For when we assemble to give thanks for the Armistice we cannot but remember also the catastrophe that Europe suffered while that victory was being fashioned. The figures are familiar and easy to reel off – 20 million dead across all theatres, half of those civilians, the world’s first genocide in Armenia, the end to dynasties and old orders and the economic crippling of this country. And then a botched peace that led to even greater suffering twenty years later. The peace that the Armistice heralded came at such a cost. That is why we must cherish a society at peace, no matter how flawed and tarnished we may believe it has become.

That is, to an extent, why I wanted to choose a bible reading that is full of hope. For services of remembrance and commitment such as today can only have any real and long lasting value if they impinge on how we go about our lives in the future. We heard from the last book of the bible and a passage that is often read at funerals – another occasion that bears the weight of both remembrance and hope. And the book of the Revelation of John is most certainly about the future. It is about the end of all things. The author looks forward to that new Jerusalem, to nothing less than the kingdom of God. John himself was living in a troubled age. The threat of persecution and extinction was never far away from the Christian communities to whom he was writing. And yet he writes to reassure them that no matter the evils of the past and the concerns about the present, that all is, in the end, in God’s hands and that his loving and sustaining presence with and loving and sustaining plan for his creation will not be broken. John’s words are reassurance to us that no matter what evils have been unleashed by the conflicts which we remember, that God will prevail, that the future is in his hands. He looks forward to and we can look forward to a time when the only story that we will want to tell will be that of the people of God and his abiding, loving presence with them.

Wednesday, 25 July 2018

Richard's Sermon on Pentecost Sunday 2018

Pentecost 2018: Holy Trinity and Christchurch

My father was once pursued out of church by the ‘rudest man in the Church of England’. Douglas Feaver, a former bishop of Peterborough rather rejoiced in that sobriquet. Some of his bon mots were: -
“to bury a few I haven’t managed yet.”
“Where did you find him, in a blackout?”

Bishop Douglas had retired to Bruton and used to attend my home church in Evercreech. One Sunday, as he was leaving church my father asked the bishop what was the Old Testament reading for the following Sunday (as Dad was due to read). Ezekiel 37 he was told. Then, as Dad walked down the path towards the gate, Bishop Douglas rushed after him shouting ‘The dry bones, the dry bones; tell them about the dry bones.’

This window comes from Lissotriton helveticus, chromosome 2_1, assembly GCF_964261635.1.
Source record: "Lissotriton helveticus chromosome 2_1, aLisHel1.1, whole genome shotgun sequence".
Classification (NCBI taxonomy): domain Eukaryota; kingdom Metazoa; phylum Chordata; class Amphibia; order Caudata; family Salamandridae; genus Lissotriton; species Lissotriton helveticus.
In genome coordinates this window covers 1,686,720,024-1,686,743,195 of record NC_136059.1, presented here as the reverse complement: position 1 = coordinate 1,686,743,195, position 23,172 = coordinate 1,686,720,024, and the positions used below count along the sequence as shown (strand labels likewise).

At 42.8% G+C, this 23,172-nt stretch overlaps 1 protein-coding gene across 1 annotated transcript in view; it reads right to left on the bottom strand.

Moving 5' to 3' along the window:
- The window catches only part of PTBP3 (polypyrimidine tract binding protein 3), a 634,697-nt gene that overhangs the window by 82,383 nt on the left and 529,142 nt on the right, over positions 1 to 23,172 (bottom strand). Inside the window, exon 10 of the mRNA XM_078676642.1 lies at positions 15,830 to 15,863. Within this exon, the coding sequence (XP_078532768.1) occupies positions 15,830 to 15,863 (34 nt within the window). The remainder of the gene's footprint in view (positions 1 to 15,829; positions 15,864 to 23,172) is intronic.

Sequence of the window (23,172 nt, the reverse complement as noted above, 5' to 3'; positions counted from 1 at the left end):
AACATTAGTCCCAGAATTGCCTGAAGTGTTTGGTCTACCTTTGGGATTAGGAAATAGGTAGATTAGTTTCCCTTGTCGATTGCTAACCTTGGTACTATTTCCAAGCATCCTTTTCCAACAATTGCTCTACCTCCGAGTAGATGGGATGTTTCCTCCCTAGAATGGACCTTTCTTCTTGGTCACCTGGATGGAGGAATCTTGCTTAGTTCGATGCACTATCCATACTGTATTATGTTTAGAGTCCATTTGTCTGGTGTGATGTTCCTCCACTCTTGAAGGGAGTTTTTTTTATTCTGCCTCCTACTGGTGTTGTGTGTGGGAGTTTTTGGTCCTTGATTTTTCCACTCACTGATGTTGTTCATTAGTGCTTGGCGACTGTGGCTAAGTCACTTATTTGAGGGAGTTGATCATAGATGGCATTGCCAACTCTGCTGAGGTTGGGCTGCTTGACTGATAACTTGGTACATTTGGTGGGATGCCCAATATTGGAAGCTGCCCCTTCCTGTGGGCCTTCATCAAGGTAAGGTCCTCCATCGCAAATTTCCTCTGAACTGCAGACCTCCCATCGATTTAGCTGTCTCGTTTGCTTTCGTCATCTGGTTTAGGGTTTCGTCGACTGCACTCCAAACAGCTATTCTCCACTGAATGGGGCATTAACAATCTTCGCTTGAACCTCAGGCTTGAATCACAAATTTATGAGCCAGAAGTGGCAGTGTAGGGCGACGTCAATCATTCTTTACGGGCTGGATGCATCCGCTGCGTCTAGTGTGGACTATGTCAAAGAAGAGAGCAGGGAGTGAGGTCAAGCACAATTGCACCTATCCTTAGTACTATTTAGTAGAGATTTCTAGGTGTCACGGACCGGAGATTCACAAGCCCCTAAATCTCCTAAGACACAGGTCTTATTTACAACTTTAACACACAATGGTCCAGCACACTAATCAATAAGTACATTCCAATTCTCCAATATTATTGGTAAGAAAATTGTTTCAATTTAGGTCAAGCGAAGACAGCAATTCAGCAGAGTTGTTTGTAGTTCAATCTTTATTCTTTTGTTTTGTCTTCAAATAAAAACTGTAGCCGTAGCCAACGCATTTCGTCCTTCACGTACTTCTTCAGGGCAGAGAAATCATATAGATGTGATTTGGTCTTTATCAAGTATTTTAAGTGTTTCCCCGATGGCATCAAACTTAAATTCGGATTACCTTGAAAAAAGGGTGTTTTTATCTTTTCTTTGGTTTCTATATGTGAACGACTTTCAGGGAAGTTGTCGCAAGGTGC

I thought he was somewhat mad and was rather in awe of him.
The prophet Ezekiel someone else classified as somewhat mad. ‘Exhibits all the symptoms of acute mental illness.”
 Series of fantastic and sometimes lurid visions suggestive of a man who had consumed industrial quantities of cheese before bed time.
Weird symbolic actions – lying for months on one side and then on another to symbolise the years of Israel’s exile; cooking using an oven fired by human dung.
And yet  it is Ezekiel who gives us two of the most powerful, beautiful and thought provoking visions in the Old Testament.
Taken by spirit to the temple and sees a great river with its source in the very sanctuary, the home of God’s presence that flows out and waters the desert that turns the Dead Sea into a water that is teeming with life that brings fertility and life in its wake.
Chapter 37 and detailed vision of valley of dry bones – crying out for some good CGI and the bones that are clothed with sinews and flesh and muscle but still have no life until the breath of God’s spirit fills them. ‘Can these dry bones live’
Water bringing life
and breath bringing animation.

To these we can add wind and fire – Story of day of Pentecost; our birthday.

Wind, fire, breath, water – all of them active, all of them bearing the potential for huge power, all of them not in our control; all of them symbols for life. All of them symbols for the Holy Spirit.

This is what God’s Holy Spirit does. – sometimes gradually (dry bones) sometimes naturally (river), sometimes suddenly and without being called (day of Pentecost).

All of us have been touched by that same Spirit (baptism). Sometimes dormant (dry bones), sometimes flooding us, sometimes galvanising us for action.

Unexpected star of Royal Wedding – Michael Curry; St George’s probably never seen like of it. Quote from Dr Martin Luther King:
“We must discover the power of love, the redemptive power of love. And when we do that, we will make of this old world a new world, for love is the only way.”

Substitute ‘spirit’ for ‘love’
"There's power in love. There's power in love to help and heal when nothing else can.
"There's power in love to lift up and liberate when nothing else will.
"There's power in love to show us the way to live”
So on this Pentecost Sunday let us give thanks for the breath of the Spirit; fire of the Spirit; wind of the Spirit; stream of living water of Spirit.

And let us pray that through the Spirit all that is dead in our own lives and in life of Church may be blown away, burned away, washed away so that new life can flourish.

Thursday, 3 May 2018

Richard's Sermon on "Overcoming Death" for Easter 5 2018

Easter 5 2018: Benefice Communion: 29 April 2018
Acts 8.26-end: 1 John 4.7-end: John 15.1-8

Almighty God,